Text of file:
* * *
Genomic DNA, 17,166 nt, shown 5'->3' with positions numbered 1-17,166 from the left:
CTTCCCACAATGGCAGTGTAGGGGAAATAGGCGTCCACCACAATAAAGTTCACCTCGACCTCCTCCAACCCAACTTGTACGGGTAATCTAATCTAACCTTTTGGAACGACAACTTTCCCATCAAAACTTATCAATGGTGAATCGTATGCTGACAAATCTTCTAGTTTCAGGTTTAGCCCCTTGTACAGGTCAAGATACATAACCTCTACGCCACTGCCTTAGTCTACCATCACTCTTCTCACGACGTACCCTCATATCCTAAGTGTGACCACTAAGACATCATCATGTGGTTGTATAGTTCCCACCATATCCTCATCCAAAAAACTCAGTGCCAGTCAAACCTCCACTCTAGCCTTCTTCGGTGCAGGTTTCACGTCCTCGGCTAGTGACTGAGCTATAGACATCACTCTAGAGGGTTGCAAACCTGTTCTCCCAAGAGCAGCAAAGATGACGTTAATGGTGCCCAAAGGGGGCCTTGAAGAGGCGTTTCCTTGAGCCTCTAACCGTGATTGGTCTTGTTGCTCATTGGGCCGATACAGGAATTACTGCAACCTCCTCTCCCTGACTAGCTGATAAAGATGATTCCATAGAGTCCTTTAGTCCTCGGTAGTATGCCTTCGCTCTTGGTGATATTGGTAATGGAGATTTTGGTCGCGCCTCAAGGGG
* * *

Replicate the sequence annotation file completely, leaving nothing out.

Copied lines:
Genomic DNA, 17,166 nt, shown 5'->3' with positions numbered 1-17,166 from the left:
CTTCCCACAATGGCAGTGTAGGGGAAATAGGCGTCCACCACAATAAAGTTCACCTCGACCTCCTCCAACCCAACTTGTACGGGTAATCTAATCTAACCTTTTGGAACGACAACTTTCCCATCAAAACTTATCAATGGTGAATCGTATGCTGACAAATCTTCTAGTTTCAGGTTTAGCCCCTTGTACAGGTCAAGATACATAACCTCTACGCCACTGCCTTAGTCTACCATCACTCTTCTCACGACGTACCCTCATATCCTAAGTGTGACCACTAAGACATCATCATGTGGTTGTATAGTTCCCACCATATCCTCATCCAAAAAACTCAGTGCCAGTCAAACCTCCACTCTAGCCTTCTTCGGTGCAGGTTTCACGTCCTCGGCTAGTGACTGAGCTATAGACATCACTCTAGAGGGTTGCAAACCTGTTCTCCCAAGAGCAGCAAAGATGACGTTAATGGTGCCCAAAGGGGGCCTTGAAGAGGCGTTTCCTTGAGCCTCTAACCGTGATTGGTCTTGTTGCTCATTGGGCCGATACAGGAATTACTGCAACCTCCTCTCCCTGACTAGCTGATAAAGATGATTCCATAGAGTCCTTTAGTCCTCGGTAGTATGCCTTCGCTCTTGGTGATATTGGTAATGGAGATTTTGGTCGCGCCTCAAGGGG